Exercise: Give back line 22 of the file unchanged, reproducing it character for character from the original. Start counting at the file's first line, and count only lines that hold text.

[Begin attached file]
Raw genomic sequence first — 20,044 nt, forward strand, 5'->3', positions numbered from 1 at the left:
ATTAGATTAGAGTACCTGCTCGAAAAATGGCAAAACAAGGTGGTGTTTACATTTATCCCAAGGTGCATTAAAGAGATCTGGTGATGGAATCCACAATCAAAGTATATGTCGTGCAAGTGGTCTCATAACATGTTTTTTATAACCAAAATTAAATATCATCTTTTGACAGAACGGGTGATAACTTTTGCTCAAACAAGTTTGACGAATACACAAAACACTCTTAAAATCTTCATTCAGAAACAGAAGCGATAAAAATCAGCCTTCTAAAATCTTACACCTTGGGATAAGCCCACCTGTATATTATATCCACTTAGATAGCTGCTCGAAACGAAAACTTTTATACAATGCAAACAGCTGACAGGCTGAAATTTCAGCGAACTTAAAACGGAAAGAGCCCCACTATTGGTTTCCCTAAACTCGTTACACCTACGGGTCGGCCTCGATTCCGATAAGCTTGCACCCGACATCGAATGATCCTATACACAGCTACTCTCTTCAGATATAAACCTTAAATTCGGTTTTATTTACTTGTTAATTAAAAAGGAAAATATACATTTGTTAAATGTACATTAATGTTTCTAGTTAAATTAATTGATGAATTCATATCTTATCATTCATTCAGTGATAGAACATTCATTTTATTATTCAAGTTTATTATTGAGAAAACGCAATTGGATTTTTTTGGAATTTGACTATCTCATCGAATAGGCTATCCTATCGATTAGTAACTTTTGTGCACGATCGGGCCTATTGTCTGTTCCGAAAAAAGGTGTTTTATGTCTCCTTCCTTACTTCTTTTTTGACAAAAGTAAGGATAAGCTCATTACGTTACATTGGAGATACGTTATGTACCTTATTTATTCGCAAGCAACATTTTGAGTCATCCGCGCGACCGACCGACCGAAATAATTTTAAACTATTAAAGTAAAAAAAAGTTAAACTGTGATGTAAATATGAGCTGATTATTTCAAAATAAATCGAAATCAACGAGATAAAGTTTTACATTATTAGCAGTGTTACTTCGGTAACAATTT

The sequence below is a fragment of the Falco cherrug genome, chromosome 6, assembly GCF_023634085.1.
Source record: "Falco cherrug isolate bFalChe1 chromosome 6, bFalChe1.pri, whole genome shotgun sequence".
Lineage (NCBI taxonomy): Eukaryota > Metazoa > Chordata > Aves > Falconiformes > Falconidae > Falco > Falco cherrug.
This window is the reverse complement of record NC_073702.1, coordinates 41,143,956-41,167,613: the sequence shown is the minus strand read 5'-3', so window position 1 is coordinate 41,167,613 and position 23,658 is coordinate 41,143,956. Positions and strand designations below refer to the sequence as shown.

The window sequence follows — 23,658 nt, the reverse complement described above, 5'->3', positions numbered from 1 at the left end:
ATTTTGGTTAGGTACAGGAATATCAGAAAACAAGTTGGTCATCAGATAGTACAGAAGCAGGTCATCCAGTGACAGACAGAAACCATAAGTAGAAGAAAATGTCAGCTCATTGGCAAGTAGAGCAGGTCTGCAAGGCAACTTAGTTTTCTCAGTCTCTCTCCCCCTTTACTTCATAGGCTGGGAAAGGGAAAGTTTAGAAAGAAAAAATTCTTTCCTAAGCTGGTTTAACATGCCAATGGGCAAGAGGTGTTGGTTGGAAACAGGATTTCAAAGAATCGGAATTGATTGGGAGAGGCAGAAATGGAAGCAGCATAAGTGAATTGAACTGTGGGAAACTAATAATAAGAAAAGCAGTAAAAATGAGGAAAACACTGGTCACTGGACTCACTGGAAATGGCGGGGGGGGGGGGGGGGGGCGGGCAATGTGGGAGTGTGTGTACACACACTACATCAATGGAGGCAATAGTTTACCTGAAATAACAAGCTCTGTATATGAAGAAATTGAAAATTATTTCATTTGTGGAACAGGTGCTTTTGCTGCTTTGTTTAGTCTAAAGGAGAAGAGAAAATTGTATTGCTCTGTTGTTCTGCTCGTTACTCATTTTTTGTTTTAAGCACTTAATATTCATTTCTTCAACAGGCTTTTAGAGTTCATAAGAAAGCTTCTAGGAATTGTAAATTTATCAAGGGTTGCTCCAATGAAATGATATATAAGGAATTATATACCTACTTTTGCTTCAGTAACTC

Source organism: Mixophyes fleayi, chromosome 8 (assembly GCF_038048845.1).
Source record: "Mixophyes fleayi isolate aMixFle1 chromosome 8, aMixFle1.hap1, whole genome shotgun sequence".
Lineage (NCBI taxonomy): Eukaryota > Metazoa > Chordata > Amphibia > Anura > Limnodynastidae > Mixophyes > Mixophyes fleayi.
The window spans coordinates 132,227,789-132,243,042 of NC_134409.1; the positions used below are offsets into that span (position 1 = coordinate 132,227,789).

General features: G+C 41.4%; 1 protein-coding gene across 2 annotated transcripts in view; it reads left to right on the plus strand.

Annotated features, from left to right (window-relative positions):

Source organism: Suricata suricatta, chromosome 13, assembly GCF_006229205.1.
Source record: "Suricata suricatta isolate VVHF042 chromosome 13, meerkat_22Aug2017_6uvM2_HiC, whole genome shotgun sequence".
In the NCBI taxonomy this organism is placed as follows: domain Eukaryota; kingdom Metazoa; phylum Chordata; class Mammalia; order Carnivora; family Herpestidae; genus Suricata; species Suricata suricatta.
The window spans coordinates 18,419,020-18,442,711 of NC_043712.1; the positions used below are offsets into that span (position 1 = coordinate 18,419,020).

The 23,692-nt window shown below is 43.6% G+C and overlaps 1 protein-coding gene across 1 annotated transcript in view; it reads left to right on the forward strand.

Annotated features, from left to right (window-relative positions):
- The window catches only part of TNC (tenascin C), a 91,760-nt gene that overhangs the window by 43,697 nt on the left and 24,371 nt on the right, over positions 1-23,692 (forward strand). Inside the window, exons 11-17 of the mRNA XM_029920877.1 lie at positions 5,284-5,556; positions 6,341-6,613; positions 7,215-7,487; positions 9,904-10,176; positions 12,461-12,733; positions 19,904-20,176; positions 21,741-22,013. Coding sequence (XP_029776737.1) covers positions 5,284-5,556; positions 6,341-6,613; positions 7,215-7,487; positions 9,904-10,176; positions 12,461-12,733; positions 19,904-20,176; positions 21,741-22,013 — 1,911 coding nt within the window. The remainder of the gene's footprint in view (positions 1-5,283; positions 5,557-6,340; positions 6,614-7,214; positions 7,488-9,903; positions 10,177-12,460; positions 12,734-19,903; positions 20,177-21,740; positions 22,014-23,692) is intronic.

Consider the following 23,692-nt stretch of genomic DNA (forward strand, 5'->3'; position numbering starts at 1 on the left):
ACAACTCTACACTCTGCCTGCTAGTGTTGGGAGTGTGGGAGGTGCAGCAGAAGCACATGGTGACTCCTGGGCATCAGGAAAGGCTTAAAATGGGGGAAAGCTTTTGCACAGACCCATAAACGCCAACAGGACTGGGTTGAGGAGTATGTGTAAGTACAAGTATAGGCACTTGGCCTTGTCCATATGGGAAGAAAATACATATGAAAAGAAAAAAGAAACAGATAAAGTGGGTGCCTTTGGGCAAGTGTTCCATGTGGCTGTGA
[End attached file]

Consider the following 23,692-nt stretch of genomic DNA (forward strand, 5'->3'; position numbering starts at 1 on the left):